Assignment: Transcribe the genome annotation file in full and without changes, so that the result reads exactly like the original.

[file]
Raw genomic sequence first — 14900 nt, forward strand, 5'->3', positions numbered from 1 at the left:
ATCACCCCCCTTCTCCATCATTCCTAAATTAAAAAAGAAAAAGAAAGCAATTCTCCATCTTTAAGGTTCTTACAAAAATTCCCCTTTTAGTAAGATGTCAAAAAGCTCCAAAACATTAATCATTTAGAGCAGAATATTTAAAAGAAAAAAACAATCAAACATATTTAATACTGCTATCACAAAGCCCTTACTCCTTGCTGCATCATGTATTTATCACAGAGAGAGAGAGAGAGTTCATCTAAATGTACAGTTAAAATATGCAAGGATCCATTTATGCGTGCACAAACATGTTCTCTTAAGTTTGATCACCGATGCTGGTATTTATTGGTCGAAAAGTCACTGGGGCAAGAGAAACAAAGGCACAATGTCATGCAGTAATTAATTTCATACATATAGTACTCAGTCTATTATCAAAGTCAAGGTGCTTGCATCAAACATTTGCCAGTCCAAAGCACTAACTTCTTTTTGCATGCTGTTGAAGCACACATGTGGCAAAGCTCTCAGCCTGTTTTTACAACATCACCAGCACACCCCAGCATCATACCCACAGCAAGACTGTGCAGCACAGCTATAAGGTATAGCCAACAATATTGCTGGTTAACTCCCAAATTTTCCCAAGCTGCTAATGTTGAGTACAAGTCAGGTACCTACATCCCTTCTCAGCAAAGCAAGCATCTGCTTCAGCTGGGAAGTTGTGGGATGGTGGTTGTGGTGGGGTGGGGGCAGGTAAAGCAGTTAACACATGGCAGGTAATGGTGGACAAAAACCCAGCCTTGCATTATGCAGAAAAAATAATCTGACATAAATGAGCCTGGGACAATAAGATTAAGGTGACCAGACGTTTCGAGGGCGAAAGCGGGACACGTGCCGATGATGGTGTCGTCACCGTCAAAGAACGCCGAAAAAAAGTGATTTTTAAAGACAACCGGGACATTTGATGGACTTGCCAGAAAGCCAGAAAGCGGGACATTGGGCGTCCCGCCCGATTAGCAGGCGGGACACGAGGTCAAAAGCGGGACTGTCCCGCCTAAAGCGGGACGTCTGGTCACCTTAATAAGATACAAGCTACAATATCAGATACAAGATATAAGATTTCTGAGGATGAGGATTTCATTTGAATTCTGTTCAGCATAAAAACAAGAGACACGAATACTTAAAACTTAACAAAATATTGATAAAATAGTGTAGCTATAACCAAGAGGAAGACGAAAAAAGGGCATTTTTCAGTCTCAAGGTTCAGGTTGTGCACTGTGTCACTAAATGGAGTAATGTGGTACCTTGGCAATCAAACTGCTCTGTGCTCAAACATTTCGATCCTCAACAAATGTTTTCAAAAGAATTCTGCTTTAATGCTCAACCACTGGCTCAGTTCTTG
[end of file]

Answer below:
Raw genomic sequence first — 14900 nt, forward strand, 5'->3', positions numbered from 1 at the left:
ATCACCCCCCTTCTCCATCATTCCTAAATTAAAAAAGAAAAAGAAAGCAATTCTCCATCTTTAAGGTTCTTACAAAAATTCCCCTTTTAGTAAGATGTCAAAAAGCTCCAAAACATTAATCATTTAGAGCAGAATATTTAAAAGAAAAAAACAATCAAACATATTTAATACTGCTATCACAAAGCCCTTACTCCTTGCTGCATCATGTATTTATCACAGAGAGAGAGAGAGAGTTCATCTAAATGTACAGTTAAAATATGCAAGGATCCATTTATGCGTGCACAAACATGTTCTCTTAAGTTTGATCACCGATGCTGGTATTTATTGGTCGAAAAGTCACTGGGGCAAGAGAAACAAAGGCACAATGTCATGCAGTAATTAATTTCATACATATAGTACTCAGTCTATTATCAAAGTCAAGGTGCTTGCATCAAACATTTGCCAGTCCAAAGCACTAACTTCTTTTTGCATGCTGTTGAAGCACACATGTGGCAAAGCTCTCAGCCTGTTTTTACAACATCACCAGCACACCCCAGCATCATACCCACAGCAAGACTGTGCAGCACAGCTATAAGGTATAGCCAACAATATTGCTGGTTAACTCCCAAATTTTCCCAAGCTGCTAATGTTGAGTACAAGTCAGGTACCTACATCCCTTCTCAGCAAAGCAAGCATCTGCTTCAGCTGGGAAGTTGTGGGATGGTGGTTGTGGTGGGGTGGGGGCAGGTAAAGCAGTTAACACATGGCAGGTAATGGTGGACAAAAACCCAGCCTTGCATTATGCAGAAAAAATAATCTGACATAAATGAGCCTGGGACAATAAGATTAAGGTGACCAGACGTTTCGAGGGCGAAAGCGGGACACGTGCCGATGATGGTGTCGTCACCGTCAAAGAACGCCGAAAAAAAGTGATTTTTAAAGACAACCGGGACATTTGATGGACTTGCCAGAAAGCCAGAAAGCGGGACATTGGGCGTCCCGCCCGATTAGCAGGCGGGACACGAGGTCAAAAGCGGGACTGTCCCGCCTAAAGCGGGACGTCTGGTCACCTTAATAAGATACAAGCTACAATATCAGATACAAGATATAAGATTTCTGAGGATGAGGATTTCATTTGAATTCTGTTCAGCATAAAAACAAGAGACACGAATACTTAAAACTTAACAAAATATTGATAAAATAGTGTAGCTATAACCAAGAGGAAGACGAAAAAAGGGCATTTTTCAGTCTCAAGGTTCAGGTTGTGCACTGTGTCACTAAATGGAGTAATGTGGTACCTTGGCAATCAAACTGCTCTGTGCTCAAACATTTCGATCCTCAACAAATGTTTTCAAAAGAATTCTGCTTTAATGCTCAACCACTGGCTCAGTTCTTG